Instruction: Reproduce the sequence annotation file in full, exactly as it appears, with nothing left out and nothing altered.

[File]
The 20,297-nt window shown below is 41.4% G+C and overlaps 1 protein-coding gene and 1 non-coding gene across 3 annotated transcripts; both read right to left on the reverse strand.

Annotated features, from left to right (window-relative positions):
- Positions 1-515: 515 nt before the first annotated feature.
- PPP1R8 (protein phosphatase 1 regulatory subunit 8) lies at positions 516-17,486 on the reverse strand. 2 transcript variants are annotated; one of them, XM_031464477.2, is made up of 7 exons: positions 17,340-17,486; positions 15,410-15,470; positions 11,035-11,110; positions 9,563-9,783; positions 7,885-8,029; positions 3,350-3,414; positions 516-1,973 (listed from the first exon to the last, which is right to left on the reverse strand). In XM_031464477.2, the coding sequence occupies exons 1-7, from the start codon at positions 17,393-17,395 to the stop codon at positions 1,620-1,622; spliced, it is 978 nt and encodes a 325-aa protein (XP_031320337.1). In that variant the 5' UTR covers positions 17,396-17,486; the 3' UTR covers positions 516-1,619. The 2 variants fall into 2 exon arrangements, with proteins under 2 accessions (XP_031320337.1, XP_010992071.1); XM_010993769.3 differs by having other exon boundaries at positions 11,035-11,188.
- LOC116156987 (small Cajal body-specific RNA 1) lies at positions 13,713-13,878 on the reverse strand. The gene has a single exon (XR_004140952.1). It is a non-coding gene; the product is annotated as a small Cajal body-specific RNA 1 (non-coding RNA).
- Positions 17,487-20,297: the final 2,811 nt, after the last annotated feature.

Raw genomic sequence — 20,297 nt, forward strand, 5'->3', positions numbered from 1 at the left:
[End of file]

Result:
The 20,297-nt window shown below is 41.4% G+C and overlaps 1 protein-coding gene and 1 non-coding gene across 3 annotated transcripts; both read right to left on the reverse strand.

Annotated features, from left to right (window-relative positions):
- Positions 1-515: 515 nt before the first annotated feature.
- PPP1R8 (protein phosphatase 1 regulatory subunit 8) lies at positions 516-17,486 on the reverse strand. 2 transcript variants are annotated; one of them, XM_031464477.2, is made up of 7 exons: positions 17,340-17,486; positions 15,410-15,470; positions 11,035-11,110; positions 9,563-9,783; positions 7,885-8,029; positions 3,350-3,414; positions 516-1,973 (listed from the first exon to the last, which is right to left on the reverse strand). In XM_031464477.2, the coding sequence occupies exons 1-7, from the start codon at positions 17,393-17,395 to the stop codon at positions 1,620-1,622; spliced, it is 978 nt and encodes a 325-aa protein (XP_031320337.1). In that variant the 5' UTR covers positions 17,396-17,486; the 3' UTR covers positions 516-1,619. The 2 variants fall into 2 exon arrangements, with proteins under 2 accessions (XP_031320337.1, XP_010992071.1); XM_010993769.3 differs by having other exon boundaries at positions 11,035-11,188.
- LOC116156987 (small Cajal body-specific RNA 1) lies at positions 13,713-13,878 on the reverse strand. The gene has a single exon (XR_004140952.1). It is a non-coding gene; the product is annotated as a small Cajal body-specific RNA 1 (non-coding RNA).
- Positions 17,487-20,297: the final 2,811 nt, after the last annotated feature.

Raw genomic sequence — 20,297 nt, forward strand, 5'->3', positions numbered from 1 at the left: